The overheard call came a day after a call between the two presidents that is at the heart of the Democratic probe. In that call, Trump directly asked Zelenskiy to investigate the Democrats.

Trump has said he has no recollection of the overheard call and has suggested he barely knew Sondland, a wealthy donor to his 2016 campaign. But Democrats are hoping Sondland sheds new light on the discussions.

___

TWO OF THE “THREE AMIGOS”

The intelligence committee will hear from both Sondland and former Ukrainian envoy Kurt Volker this week — two of the so-called “three amigos” who had taken the lead on Ukrainian policy outside normal channels. The third “amigo” was Energy Secretary Rick Perry, who has refused to provide documents or testify in the impeachment probe on Trump’s orders.

Several of the diplomats who were supposed to be in charge of Ukraine policy have testified about their concerns as the men appeared to coordinate with Trump’s personal lawyer, Rudy Giuliani.

Volker, who will testify on Tuesday afternoon, was closely involved in negotiations with Ukrainian officials as they tried to figure out how to meet Trump’s demands.

____

INSIDE THE WHITE HOUSE

In addition to the State Department officials, the nation will hear for the first time from aides who were privy to turmoil within the White House over Ukraine.

On Tuesday morning, Lt. Col. Alexander Vindman, a National Security Council aide, and Jennifer Williams, an aide to Vice President Mike Pence detailed from the State Department, will testify. Two former NSC aides, Tim Morrison and Fiona Hill, will testify Tuesday afternoon and Thursday morning, respectively. Morrison will testify alongside Volker, who was also involved in White House meetings.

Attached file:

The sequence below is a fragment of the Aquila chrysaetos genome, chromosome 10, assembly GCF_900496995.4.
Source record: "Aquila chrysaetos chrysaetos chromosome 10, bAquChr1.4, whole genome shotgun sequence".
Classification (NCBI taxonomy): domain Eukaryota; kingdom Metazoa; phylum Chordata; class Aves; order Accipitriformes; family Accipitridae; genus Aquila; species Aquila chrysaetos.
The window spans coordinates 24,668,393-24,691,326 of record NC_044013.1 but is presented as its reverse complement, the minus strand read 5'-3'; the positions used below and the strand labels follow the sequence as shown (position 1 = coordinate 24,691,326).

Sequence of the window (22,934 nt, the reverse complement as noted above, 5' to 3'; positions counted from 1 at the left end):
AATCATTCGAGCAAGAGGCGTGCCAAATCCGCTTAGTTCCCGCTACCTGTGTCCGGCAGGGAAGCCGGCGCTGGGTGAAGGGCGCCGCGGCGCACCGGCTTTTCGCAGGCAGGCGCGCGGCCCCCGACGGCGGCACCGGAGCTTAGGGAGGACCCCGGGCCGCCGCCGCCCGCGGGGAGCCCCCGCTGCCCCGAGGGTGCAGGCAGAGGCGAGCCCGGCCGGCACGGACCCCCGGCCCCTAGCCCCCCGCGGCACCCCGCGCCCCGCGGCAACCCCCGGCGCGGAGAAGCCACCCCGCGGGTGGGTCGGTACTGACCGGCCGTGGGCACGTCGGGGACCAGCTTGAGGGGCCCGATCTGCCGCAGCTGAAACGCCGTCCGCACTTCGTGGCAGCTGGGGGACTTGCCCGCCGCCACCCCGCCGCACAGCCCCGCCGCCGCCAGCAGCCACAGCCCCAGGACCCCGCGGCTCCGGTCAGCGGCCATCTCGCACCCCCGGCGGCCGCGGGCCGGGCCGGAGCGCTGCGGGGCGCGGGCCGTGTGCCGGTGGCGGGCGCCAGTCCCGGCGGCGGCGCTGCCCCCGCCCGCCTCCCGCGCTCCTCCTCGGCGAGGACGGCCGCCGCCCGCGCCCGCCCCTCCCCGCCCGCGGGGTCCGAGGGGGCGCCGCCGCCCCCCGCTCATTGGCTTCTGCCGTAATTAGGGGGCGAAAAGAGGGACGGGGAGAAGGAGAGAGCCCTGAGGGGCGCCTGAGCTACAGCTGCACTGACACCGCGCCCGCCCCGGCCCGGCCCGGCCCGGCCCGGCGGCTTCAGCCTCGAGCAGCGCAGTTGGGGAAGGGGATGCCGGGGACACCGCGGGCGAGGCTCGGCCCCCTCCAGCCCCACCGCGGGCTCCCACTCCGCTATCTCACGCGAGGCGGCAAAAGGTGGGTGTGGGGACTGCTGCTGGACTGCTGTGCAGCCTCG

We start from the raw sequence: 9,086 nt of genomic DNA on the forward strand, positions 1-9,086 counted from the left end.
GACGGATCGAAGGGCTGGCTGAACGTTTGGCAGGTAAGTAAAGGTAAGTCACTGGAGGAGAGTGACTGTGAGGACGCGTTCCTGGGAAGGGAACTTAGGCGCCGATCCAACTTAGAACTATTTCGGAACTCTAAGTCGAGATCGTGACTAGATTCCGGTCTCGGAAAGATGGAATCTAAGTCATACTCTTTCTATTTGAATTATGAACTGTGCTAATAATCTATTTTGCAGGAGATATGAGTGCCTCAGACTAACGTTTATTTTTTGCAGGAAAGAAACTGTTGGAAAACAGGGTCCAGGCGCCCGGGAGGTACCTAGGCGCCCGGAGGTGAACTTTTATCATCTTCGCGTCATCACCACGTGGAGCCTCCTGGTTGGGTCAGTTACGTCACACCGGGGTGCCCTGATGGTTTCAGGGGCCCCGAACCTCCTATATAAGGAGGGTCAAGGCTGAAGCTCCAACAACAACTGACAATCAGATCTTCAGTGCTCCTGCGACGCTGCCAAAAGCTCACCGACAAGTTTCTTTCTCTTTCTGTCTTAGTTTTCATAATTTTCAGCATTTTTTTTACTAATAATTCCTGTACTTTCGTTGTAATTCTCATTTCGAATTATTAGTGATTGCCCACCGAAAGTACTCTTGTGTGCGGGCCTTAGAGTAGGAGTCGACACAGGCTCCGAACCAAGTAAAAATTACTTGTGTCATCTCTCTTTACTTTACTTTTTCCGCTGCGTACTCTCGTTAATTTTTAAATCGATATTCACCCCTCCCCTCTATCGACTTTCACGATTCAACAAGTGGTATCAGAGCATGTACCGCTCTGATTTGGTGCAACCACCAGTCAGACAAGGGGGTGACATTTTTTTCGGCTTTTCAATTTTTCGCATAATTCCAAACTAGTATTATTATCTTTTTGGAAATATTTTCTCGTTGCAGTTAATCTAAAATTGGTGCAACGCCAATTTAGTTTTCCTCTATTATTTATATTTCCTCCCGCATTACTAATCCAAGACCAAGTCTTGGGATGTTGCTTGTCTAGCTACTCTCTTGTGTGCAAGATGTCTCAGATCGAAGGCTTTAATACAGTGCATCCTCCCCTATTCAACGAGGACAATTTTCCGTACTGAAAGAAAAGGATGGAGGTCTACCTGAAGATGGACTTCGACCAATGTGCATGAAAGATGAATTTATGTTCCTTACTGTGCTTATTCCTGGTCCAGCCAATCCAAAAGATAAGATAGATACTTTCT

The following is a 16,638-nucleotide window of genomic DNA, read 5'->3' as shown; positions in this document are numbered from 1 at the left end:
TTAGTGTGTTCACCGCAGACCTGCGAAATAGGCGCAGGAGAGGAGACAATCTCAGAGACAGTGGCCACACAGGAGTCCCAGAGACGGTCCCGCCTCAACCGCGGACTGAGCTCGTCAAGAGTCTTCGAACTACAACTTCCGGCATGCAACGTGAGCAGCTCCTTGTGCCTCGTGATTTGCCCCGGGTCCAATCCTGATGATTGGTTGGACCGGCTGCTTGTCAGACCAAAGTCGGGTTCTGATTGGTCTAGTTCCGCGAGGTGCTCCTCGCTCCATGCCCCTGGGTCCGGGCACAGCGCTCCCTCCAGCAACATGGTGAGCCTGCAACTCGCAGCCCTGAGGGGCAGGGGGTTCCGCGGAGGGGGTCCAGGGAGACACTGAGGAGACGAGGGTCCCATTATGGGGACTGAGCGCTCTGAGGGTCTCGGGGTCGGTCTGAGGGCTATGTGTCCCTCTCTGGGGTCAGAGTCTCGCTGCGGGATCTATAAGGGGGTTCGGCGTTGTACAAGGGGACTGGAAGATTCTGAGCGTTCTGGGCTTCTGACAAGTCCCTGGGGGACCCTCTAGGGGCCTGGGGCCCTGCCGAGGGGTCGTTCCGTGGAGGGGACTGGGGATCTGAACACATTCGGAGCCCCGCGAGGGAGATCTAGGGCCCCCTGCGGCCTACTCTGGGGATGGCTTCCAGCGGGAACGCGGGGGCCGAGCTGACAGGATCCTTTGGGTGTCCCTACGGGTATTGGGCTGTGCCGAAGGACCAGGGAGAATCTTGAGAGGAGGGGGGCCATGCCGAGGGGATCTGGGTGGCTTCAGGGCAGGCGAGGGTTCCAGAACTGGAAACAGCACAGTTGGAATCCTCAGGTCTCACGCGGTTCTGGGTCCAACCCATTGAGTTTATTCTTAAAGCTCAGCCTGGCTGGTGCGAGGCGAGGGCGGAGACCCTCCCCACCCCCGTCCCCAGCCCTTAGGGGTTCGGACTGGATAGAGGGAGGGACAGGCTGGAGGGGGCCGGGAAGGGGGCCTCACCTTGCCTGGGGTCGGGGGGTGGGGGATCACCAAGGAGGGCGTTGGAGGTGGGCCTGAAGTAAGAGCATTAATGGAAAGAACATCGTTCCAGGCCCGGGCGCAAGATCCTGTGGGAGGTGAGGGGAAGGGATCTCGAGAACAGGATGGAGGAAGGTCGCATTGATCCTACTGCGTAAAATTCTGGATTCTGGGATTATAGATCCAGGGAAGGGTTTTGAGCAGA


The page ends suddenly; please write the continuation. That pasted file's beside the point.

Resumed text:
Vindman and Hill both told investigators behind closed doors about a July meeting at the White House in which Sondland told Ukrainian officials that Zelenskiy would have to open an investigation into the Bidens if he wanted a meeting with Trump at the White House.

“There was no ambiguity,” said Vindman, an Army officer detailed to the White House who showed up at the deposition in his military uniform.

Hill testified that former National Security Adviser John Bolton abruptly ended the meeting when Sondland brought up the investigations. She said Bolton later compared the ask to “a drug deal.”

___

HEADED TO JUDICIARY

The intelligence committee is expected to wrap up its part of the impeachment probe in the coming weeks. After that, the three committees will submit a report to the Judiciary panel, which will oversee the impeachment process.

Judiciary is expected to hold its own hearings and, eventually, vote on articles of impeachment. Democrats say they are still deciding whether to write them.

Next would come a floor vote, and if articles of impeachment are approved by the House, there would then be a Senate trial.

House Democrats are hoping to finish the process by the end of the year. A Senate trial, if called for, would likely come in 2020.

___

Associated Press writers Jill Colvin, Lisa Mascaro and Matthew Lee contributed to this report.

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What’s Next: Impeachment Hearings Enter Crucial Stretch